Among American cities, Boston is notorious for being difficult to get around, especially by car. This isnít just civic myth - in fact, a 2004 study by city-livability expert Bert Sperling named Boston by far the ďmost challengingĒ large city to navigate in the United States, based on factors such as its street layout, congestion, and inconveniently placed bodies of water.I moved to Cambridge from the more orderly Midwest in 2008 and was struck by how the areaís peculiar street network - especially in the so-called squares that anchor local neighborhoods - can make it so complicated to drive between two points that are nearly next to each other.
As a cartographer, I naturally wanted to see what the most circuitous of these routes look like on maps. Based on experience and some searching, I came up with a few. Stripped of their street names and landmarks, they become almost an abstract diagram of frustration and confusion - and a pretty good case for walking.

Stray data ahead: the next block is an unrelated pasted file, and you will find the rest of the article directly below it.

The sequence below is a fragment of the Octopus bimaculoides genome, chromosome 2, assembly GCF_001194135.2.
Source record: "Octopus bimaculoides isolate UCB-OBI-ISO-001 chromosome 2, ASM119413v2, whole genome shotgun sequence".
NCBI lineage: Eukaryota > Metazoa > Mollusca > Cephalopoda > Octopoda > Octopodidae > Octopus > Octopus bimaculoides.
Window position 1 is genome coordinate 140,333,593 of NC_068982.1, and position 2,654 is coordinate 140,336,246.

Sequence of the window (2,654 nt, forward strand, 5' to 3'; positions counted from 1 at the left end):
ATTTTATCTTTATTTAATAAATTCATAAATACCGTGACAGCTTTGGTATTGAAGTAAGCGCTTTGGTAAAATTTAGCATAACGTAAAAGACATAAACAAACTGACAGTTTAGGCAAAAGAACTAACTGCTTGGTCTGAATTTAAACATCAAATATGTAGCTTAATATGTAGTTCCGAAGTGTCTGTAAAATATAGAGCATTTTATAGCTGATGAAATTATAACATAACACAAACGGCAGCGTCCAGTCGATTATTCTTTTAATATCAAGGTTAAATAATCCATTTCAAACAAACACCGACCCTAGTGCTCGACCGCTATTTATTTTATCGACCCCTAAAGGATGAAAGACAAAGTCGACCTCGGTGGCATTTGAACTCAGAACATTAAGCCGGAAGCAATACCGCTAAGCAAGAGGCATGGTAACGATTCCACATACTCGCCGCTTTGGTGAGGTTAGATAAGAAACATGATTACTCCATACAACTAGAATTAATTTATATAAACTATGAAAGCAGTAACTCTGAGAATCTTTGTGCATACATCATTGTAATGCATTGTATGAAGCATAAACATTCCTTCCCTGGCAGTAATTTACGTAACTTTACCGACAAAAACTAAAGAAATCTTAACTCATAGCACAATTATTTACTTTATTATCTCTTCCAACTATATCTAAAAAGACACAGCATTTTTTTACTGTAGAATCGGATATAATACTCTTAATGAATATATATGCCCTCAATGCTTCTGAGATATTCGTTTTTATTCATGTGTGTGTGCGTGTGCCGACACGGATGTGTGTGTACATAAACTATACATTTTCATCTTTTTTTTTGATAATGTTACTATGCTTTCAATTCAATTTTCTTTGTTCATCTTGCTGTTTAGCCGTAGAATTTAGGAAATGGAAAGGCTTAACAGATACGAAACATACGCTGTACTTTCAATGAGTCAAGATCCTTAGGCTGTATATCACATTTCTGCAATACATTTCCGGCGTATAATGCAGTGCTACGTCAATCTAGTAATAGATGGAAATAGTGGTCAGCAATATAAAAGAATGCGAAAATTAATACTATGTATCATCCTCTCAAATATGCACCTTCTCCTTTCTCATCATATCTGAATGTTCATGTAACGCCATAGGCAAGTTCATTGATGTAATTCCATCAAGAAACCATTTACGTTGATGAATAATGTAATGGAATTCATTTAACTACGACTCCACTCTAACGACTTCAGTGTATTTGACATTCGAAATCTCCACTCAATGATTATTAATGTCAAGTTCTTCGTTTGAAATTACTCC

Andrew Woodruff is a Cambridge-based cartographer for Axis Maps. This article was adapted from his blog, www.cartogrammar.com.
The author is solely responsible for the content.
About Boston Overdrive
|Clifford Atiyeh is an automotive writer and car enthusiast . He has spent his entire life driving cars he doesn't own.
In the garage: 1995 21-speed Iron Horse, 2002 Jeep Wrangler X (by association)
|Bill Griffith is a veteran Boston Globe reporter, having reviewed cars for more than 10 years and serving as assistant sports editor for 25 years. He was also the paper's sports media columnist.
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|John Paul is public affairs manager for AAA Southern New England, a certified mechanic, and a Globe columnist. He hosts a weekly radio show on WROL.
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|Craig Fitzgerald has been writing about cars, motorcycles, and the automotive industry since 1999. He is the former editor of Hemmings Sports & Exotic Car.
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|George Kennedy is a senior writer for WheelsTV in Acton, which produces video reviews for Yahoo, MSN, and other auto websites.
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